Yield curve extends steepening in wake of CPI data
U.S. Treasury yields climbed sharply on Thursday after a stronger-than-expected June inflation reading weighed on demand for an auction of long-dated government paper.
What are Treasurys doing?
The 10-year Treasury note yield TMUBMUSD10Y, -0.42% rose 6.1 basis points to a four-week high of 2.122%, while the 30-year bond yield TMUBMUSD30Y, -0.52% climbed 7.2 basis points to 2.642%, its highest since May 30. The 2-year note rate TMUBMUSD02Y, -0.82% was up 2.7 basis points to 1.852%.
The gap between short-term yields and long-term yields, or the so-called yield curve, continued to widen from Wednesday as expectations for a 25 to 50 basis point cut in the federal funds rate in July gained ground. The 2-year/10-year spread stands at around 27 basis points, from 15 basis points at the beginning of the weeks.
What’s driving Treasurys?
Stronger-than-expected inflation data hurt appetite for a $16 billion auction for 30-year Treasury bonds, which are more susceptible to the corrosive impact of inflation than shorter-dated maturities. The debt sale tailed by 3 basis points, a sign of insufficient demand. The tail is the gap between the highest yield the Treasury sold in the auction and the highest yield expected when the auction began — the “when issued” level.
June’s consumer price index rose by 0.1%, and the core gauge that strips out for volatile food and energy prices rose by 0.3%. Both measures edged above expectations from MarketWatch polled economists.
Yet market participants say the inflation data is unlikely to sway the Federal Reserve from carrying out rate-cuts, though it could weigh on the probability of a more aggressive half percentage point cut. Traders on the fed fund futures market are now pricing in am 18% chance of a 50 basis point rate-cut in July 31, from 30% the day before, based on CME Group data.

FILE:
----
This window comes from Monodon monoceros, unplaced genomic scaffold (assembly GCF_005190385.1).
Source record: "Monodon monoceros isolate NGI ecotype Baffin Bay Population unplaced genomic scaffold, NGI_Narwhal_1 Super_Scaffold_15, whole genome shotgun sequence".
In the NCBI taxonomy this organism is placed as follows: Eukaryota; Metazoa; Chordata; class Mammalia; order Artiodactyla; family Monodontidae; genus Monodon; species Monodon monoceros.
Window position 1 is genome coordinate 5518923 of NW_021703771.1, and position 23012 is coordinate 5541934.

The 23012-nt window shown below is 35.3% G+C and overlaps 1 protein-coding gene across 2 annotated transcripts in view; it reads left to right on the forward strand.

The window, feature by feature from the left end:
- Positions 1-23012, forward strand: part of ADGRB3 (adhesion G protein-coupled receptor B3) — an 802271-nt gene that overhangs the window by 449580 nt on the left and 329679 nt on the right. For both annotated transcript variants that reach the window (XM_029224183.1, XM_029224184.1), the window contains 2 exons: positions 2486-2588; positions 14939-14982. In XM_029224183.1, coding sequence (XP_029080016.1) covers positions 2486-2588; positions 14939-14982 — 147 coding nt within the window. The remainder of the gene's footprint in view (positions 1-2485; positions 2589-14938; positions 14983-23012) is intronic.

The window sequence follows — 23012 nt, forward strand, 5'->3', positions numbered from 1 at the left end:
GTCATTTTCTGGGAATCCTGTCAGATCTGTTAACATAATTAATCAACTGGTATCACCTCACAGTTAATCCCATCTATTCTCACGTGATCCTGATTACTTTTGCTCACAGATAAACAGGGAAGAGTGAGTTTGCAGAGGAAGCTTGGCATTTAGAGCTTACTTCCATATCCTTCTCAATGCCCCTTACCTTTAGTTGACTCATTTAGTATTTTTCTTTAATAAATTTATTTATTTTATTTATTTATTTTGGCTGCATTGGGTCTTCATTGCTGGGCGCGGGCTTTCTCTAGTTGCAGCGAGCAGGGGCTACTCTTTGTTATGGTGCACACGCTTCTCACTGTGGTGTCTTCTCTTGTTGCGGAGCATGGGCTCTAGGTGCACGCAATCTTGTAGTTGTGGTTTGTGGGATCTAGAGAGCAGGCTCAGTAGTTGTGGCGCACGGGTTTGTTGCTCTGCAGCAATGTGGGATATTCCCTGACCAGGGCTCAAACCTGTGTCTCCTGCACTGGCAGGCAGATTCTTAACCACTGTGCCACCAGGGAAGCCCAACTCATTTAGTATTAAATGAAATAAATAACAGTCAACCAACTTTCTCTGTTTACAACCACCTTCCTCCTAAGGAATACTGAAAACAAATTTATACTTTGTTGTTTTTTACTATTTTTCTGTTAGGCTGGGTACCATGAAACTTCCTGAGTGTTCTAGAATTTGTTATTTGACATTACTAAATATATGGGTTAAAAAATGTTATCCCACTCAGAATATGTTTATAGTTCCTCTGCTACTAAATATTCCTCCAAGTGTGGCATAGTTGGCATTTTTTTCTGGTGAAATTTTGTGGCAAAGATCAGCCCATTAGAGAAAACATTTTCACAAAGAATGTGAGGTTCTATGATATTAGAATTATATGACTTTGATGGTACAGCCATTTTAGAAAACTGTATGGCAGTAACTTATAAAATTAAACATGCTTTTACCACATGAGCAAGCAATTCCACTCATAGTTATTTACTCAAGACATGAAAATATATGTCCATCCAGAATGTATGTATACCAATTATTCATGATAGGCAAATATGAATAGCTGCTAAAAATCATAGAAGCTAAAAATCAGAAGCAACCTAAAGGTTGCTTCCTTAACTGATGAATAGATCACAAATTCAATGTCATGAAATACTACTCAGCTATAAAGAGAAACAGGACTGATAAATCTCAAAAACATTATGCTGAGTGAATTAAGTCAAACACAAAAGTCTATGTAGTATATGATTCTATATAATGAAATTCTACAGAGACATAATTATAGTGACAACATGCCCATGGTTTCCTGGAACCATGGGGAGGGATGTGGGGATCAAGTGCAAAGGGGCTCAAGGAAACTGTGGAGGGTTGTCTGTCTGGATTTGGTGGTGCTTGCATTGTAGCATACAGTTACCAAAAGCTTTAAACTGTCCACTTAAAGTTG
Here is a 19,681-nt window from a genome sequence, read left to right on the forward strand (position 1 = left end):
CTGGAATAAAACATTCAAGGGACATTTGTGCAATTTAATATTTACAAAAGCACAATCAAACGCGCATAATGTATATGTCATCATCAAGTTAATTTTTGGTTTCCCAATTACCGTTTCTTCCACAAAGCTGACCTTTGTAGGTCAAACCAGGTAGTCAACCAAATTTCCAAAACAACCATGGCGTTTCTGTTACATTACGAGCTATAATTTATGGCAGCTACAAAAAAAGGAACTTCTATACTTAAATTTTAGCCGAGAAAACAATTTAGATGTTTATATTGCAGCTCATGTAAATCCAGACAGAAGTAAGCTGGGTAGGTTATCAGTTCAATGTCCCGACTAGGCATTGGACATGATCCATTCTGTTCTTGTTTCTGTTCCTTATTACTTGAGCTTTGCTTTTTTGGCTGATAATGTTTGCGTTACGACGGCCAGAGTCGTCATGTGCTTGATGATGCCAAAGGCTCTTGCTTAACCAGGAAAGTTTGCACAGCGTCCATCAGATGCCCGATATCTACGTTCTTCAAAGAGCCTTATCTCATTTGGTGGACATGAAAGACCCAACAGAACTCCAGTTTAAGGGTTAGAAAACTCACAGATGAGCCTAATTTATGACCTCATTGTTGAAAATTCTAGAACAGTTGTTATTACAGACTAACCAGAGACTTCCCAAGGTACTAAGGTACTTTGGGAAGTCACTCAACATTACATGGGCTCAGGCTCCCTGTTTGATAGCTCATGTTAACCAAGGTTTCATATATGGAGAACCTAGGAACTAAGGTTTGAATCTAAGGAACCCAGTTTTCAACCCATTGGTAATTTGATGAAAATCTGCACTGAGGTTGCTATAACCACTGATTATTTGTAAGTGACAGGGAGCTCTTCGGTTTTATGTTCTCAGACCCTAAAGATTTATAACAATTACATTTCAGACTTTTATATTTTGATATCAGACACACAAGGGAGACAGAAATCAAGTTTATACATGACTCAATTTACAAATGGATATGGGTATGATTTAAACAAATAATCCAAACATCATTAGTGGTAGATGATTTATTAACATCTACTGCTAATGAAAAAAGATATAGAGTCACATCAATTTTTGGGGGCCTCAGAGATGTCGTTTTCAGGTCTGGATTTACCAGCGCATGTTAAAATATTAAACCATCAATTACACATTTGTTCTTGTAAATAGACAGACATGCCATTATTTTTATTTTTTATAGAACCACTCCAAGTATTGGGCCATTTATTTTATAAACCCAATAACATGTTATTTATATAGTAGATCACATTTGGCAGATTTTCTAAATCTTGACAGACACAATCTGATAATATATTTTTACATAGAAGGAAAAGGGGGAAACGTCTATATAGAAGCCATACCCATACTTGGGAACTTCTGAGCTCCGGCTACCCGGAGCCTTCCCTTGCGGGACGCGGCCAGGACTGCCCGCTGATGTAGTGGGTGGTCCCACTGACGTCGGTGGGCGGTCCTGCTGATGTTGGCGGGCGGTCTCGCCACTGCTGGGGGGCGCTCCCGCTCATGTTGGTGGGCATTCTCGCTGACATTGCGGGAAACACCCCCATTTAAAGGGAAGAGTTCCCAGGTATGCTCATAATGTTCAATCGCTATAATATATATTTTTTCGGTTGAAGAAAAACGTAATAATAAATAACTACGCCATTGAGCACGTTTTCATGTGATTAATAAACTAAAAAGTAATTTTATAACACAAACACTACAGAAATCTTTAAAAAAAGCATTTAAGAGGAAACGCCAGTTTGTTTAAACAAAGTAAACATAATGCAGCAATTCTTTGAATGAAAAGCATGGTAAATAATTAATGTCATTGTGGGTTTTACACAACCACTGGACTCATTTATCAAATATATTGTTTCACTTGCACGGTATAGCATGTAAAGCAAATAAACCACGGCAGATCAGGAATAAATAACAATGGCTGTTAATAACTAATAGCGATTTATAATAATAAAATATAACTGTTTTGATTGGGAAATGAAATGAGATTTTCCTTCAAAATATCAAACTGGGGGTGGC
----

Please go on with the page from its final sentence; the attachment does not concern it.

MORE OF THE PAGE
Fed Chairman Jerome Powell told Senate lawmakers that the U.S. central bank needed to defend its commitment to the symmetric nature of its 2% inflation target. Investors said his testimony to Congress this week suggested the U.S. central bank would ease policy in July.
What did market participants’ say?
“The Fed has been trying to defend the inflation target through their communication for a while now, but it took Powell’s dovish comments about focusing on downside risks to the economy and his dismissal of this morning’s inflation pickup to finally force the yield curve to steepen out,” wrote Thomas Simons, senior money market economist at Jefferies, who also described the results of the auction as “borderline shocking.”
“The CPI data won’t change Powell’s mind,” Frances Donald, chief economist for Manulife Asset Management, told MarketWatch. She expected 25 basis point rate cuts each in July and September.